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Last updated: 19 October 2019
Status:Final
Date:Saturday 17 August 1996
Time:18:44
Type:Silhouette image of generic DH8A model; specific model in this crash may look slightly different
de Havilland Canada DHC-8-103
Operator:National Jet Systems
Registration: VH-JSI
C/n / msn: 229
First flight: 1990
Crew:Fatalities: 0 / Occupants: 3
Passengers:Fatalities: 0 / Occupants: 0
Total:Fatalities: 0 / Occupants: 3
Aircraft damage: Substantial
Aircraft fate: Repaired
Location:Broome Airport, WA (BME) (   Australia)
Phase: Landing (LDG)
Nature:Test
Departure airport:Broome Airport, WA (BME/YBRM), Australia
Destination airport:Broome Airport, WA (BME/YBRM), Australia
Narrative:
The aircraft was scheduled to complete a flight test following major repairs to the left wing and fuselage. These were carried out in Broome to repair damage resulting from a birdstrike which occurred in May 1996. The crew for the flight comprised two experienced pilots, one of whom was a qualified test pilot, and a flight test engineer. There were no passengers. When the landing gear was selected up, after takeoff, the nose landing gear door unsafe and landing gear handle lights remained on. The gear was selected down and safe indications were obtained. The gear was selected up a second time and it retracted normally. The test flight was continued, with sequences being completed up to the landing gear tests. Landing gear down selection resulted in a safe indication on the main gear (two green lights) and unsafe indications on the nose gear (a red gear light, no amber door light and a light in the gear handle). Actions were completed in accordance with the abnormal and emergency checklist however, the nose gear continued to indicate unsafe.
An inspection by ground engineers, during a fly-past, determined that the nose gear was still retracted but the gear doors were partially open. Positive-gravity manoeuvres and a touch-and-go landing failed to shake the nose gear free. The crew decided to land at Broome once all other traffic was clear and emergency services were in place.
Advice from the manufacturer's representative in Broome indicated that the propellers would remain clear of the runway during the landing. A landing was completed with the aircraft sliding to a stop on its main wheels and nose, 460 m after touchdown.

It is probable that motivation, pressure and fatigue were the main factors in the decision not to complete the maintenance control manual requirements prior to manufacturing the replacement cover plate. It is likely that the maintenance engineers allowed their desire to get the job done to overcome any caution developed through experience. Limited time availability meant that ordering a replacement part, or ensuring the completion of the required design and approval process, would prevent them meeting the deadline. Fatigue may have reduced the maintenance engineer's analytical ability and possibly contributed to the flawed decision.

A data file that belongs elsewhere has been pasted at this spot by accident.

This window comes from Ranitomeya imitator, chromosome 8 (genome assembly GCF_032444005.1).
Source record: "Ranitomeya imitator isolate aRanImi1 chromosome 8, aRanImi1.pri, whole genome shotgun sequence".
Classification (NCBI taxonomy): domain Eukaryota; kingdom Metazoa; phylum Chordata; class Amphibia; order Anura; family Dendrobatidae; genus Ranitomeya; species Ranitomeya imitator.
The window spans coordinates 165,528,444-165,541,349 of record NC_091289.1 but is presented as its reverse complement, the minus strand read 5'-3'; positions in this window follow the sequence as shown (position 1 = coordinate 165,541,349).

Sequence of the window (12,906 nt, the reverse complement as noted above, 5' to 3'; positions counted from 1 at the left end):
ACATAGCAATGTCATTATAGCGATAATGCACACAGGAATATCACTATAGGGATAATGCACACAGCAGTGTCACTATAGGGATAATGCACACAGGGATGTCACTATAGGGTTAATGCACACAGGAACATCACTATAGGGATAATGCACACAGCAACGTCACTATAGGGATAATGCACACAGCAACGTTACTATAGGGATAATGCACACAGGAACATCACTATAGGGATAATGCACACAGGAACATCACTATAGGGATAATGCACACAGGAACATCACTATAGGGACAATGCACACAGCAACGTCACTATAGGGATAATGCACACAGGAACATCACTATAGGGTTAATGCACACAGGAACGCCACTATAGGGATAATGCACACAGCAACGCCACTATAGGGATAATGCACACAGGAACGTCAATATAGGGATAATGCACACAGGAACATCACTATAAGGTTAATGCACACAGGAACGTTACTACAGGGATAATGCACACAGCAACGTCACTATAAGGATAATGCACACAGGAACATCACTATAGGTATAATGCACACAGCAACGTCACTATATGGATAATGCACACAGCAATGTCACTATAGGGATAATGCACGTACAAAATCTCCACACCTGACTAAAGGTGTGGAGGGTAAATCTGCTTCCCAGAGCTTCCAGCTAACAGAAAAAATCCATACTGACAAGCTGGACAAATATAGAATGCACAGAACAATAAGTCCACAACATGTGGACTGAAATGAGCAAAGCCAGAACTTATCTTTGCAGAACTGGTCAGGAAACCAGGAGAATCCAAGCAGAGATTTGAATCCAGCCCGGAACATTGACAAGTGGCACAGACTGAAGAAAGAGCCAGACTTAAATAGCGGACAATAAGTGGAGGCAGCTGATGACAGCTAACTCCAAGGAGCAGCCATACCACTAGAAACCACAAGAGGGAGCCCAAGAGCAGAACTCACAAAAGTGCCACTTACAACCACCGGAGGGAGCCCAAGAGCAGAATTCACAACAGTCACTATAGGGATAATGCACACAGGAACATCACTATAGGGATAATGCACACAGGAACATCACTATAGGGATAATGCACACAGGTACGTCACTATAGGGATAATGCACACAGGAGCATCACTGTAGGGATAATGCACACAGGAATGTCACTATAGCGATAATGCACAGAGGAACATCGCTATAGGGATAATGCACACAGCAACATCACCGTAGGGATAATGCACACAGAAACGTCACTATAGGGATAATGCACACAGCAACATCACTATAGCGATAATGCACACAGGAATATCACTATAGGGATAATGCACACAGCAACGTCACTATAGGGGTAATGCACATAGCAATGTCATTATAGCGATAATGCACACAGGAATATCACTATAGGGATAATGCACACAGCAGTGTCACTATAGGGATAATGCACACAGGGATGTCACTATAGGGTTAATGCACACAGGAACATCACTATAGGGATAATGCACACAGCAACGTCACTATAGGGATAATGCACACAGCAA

The lack of a project manager to supervise and audit the complete engineering process meant there was no safety net to prevent incorrect decisions or practices, emanating from the workface, having a detrimental affect on safety. The lack of a project manager and the limited presence of the technical manager also meant there was no one of authority that the maintenance engineers could readily discuss the problem with before they made their final decision.
The fact that the cover plate was not a structural component and was only a protective cover probably misled the maintenance engineers into believing that the manufacture of a similar, but not exact, replacement part would not significantly affect safety.
The ultimate safety net, landing gear retraction tests, failed when the cover plate was not fitted prior to the tests. The plate was not fitted because it was not seen as a significant part of the landing gear system and time pressure probably led maintenance personnel to believe that the tests could not wait until assembly was complete.

Accident investigation:
cover
Investigating agency: BASI
Status: Investigation completed
Duration: 34 days (1 months)
Accident number: 199602602
Download report: Summary report

Classification:
Wheel(s) up landing

Sources:
» Accident VH-JSI 17 May 1996


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This information is not presented as the Flight Safety Foundation or the Aviation Safety Network’s opinion as to the cause of the accident. It is preliminary and is based on the facts as they are known at this time.
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